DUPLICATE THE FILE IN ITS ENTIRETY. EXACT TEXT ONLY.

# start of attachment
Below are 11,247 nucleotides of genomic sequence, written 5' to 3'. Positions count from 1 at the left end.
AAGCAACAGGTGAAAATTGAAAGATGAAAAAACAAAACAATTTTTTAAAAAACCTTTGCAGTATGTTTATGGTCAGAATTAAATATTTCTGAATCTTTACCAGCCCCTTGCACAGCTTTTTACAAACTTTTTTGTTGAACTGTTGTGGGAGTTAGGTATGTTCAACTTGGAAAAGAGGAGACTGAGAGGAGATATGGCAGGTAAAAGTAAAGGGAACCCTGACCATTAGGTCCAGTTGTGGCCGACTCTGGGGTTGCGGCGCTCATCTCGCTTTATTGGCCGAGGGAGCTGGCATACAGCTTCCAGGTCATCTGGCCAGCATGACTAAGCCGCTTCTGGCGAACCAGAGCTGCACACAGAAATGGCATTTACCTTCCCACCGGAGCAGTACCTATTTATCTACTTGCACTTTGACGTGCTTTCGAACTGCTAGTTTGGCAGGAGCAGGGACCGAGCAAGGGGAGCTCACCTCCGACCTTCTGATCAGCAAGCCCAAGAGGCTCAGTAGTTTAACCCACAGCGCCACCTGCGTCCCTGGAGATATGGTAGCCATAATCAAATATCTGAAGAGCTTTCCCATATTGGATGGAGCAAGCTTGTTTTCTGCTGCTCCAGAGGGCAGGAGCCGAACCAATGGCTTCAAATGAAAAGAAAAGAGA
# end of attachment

Below are 11,247 nucleotides of genomic sequence, written 5' to 3'. Positions count from 1 at the left end.
AAGCAACAGGTGAAAATTGAAAGATGAAAAAACAAAACAATTTTTTAAAAAACCTTTGCAGTATGTTTATGGTCAGAATTAAATATTTCTGAATCTTTACCAGCCCCTTGCACAGCTTTTTACAAACTTTTTTGTTGAACTGTTGTGGGAGTTAGGTATGTTCAACTTGGAAAAGAGGAGACTGAGAGGAGATATGGCAGGTAAAAGTAAAGGGAACCCTGACCATTAGGTCCAGTTGTGGCCGACTCTGGGGTTGCGGCGCTCATCTCGCTTTATTGGCCGAGGGAGCTGGCATACAGCTTCCAGGTCATCTGGCCAGCATGACTAAGCCGCTTCTGGCGAACCAGAGCTGCACACAGAAATGGCATTTACCTTCCCACCGGAGCAGTACCTATTTATCTACTTGCACTTTGACGTGCTTTCGAACTGCTAGTTTGGCAGGAGCAGGGACCGAGCAAGGGGAGCTCACCTCCGACCTTCTGATCAGCAAGCCCAAGAGGCTCAGTAGTTTAACCCACAGCGCCACCTGCGTCCCTGGAGATATGGTAGCCATAATCAAATATCTGAAGAGCTTTCCCATATTGGATGGAGCAAGCTTGTTTTCTGCTGCTCCAGAGGGCAGGAGCCGAACCAATGGCTTCAAATGAAAAGAAAAGAGA